In the course of his career, he received 11 Grammy Awards, 1 Academy Award, 1 Golden Globe Award, the Polar Music Prize, and he was inducted into the Rock and Roll Hall of Fame, the Minnesota Music Hall of Fame, the Nashville Songwriters Hall of Fame, and the (American) Songwriters Hall of Fame.
I have no doubt that I may have missed other accolades. He has even worked on a number of films and received 1 Oscar. And the number of artists with whom he has collaborated is so long a list, I could not bring myself to insert it in here.
In 1997, President Clinton presented him with the Kennedy Center Honor, and in 2012, President Obama presented him with the Presidential Medal of Freedom.
The number of sales of his albums has been in the millions, here and abroad; and since 1994, he has published 6 books of his paintings and drawings.
So why, in 2004, did he feel at all compelled to appear in a TV ad for Victoria’s Secret? In 2007, he participated in a promotional campaign for the 2008 Cadillac Escalade. In 2009, in his highest profile endorsement, he appeared with will.i.iam in a Pepsi ad that debuted during the Super Bowl XLIII.
There was the mysterious motorcycle mishap and 2 divorces; and then, in the spring of 1997, he was hospitalized with a life-threatening heart infection, pericarditis, which was brought on by histoplasmosis. And we know that many of his later works did not sell as well as his earlier ones. But it is hard to believe that these setbacks were enough to make this iconic musical hero sell out.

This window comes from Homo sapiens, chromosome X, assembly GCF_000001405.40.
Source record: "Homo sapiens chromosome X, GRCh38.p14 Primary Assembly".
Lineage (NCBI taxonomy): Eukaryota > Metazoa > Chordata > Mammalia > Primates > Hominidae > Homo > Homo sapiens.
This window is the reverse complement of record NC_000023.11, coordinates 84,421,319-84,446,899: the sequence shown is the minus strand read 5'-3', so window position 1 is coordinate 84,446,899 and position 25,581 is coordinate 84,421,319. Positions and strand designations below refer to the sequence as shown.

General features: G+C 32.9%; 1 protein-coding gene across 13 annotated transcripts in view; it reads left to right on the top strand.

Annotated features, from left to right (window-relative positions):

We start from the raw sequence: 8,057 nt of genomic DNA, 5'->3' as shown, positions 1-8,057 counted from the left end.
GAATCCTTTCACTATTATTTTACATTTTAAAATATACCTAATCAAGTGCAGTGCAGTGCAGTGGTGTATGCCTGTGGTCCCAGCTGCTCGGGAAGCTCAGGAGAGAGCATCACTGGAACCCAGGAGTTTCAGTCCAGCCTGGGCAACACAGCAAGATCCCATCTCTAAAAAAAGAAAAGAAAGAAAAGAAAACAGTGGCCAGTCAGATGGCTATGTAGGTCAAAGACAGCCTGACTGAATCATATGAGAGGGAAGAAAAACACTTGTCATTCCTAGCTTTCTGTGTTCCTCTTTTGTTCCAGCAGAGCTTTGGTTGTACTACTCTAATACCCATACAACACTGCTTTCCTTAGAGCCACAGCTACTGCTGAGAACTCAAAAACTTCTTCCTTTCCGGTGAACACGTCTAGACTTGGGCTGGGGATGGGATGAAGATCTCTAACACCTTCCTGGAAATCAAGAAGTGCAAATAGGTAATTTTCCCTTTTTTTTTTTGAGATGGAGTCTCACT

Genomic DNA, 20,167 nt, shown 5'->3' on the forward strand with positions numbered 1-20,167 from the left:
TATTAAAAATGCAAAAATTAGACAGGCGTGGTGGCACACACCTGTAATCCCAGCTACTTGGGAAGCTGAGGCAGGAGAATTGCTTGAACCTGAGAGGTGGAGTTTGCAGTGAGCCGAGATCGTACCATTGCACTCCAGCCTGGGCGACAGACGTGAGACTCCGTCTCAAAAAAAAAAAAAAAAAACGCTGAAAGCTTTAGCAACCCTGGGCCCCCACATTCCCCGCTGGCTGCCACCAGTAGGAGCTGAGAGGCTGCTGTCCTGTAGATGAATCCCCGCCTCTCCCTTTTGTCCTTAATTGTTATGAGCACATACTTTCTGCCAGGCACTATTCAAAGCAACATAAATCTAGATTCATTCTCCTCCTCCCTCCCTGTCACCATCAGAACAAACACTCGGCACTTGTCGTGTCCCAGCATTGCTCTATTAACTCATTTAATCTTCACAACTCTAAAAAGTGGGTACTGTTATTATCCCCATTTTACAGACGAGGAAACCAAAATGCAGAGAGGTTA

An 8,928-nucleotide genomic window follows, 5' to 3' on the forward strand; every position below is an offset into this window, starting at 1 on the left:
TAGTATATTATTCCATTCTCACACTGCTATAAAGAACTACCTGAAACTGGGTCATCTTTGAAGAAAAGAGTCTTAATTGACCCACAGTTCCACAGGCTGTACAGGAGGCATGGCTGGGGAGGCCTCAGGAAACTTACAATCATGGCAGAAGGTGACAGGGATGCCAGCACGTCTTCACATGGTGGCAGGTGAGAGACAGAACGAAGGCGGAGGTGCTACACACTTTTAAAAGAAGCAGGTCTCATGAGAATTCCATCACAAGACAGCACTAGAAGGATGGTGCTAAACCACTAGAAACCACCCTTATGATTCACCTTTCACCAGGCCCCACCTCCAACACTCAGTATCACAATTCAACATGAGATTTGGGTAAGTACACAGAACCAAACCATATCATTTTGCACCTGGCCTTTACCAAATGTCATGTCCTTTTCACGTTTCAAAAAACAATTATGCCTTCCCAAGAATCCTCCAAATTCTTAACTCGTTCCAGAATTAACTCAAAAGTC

The final hump for me is his latest commercial stint. In February of this year (2014), Dylan appeared in another Super Bowl ad, this time for the Chrysler 200. His narrative was, ‘Germany brews your beer, Switzerland makes your watches, Asia assembles your phones, and we build your car’. It so happens that Chrysler is wholly owned by an Italian-Dutch company.
He received $5 million for that appearance alone, which he did have to split with his manager. But did he forget or does it just not matter to him anymore that in years past, he had adamantly addressed the theme that global capitalism and cheap imported goods were doing away with American jobs?
This last merchandising venture uses one of his more contemporary songs, ‘Things Have Changed’; it’s an ad that keeps showing up on TV and probably other mediums. And it’s true that things have changed; in many ways, things have gotten worse than we ever imagined in the 60’s. And many people that we never expected have changed as well; but many of us have not. Those of us who have not changed have held on to a commitment, a commitment about humanity and the world. In the words of David Crosby, I (we) ‘feel like I (we) owe it to someone’.
So, whatever happened to Bob Dylan?
The factual information in this article was gleaned from The Rolling Stone Illustrated History of Rock and Roll, The History of Rock and Roll by David Shirley, Writings and Drawings by Bob Dylan, published by Alfred A. Knopf, Inc., and some personal notes of my own.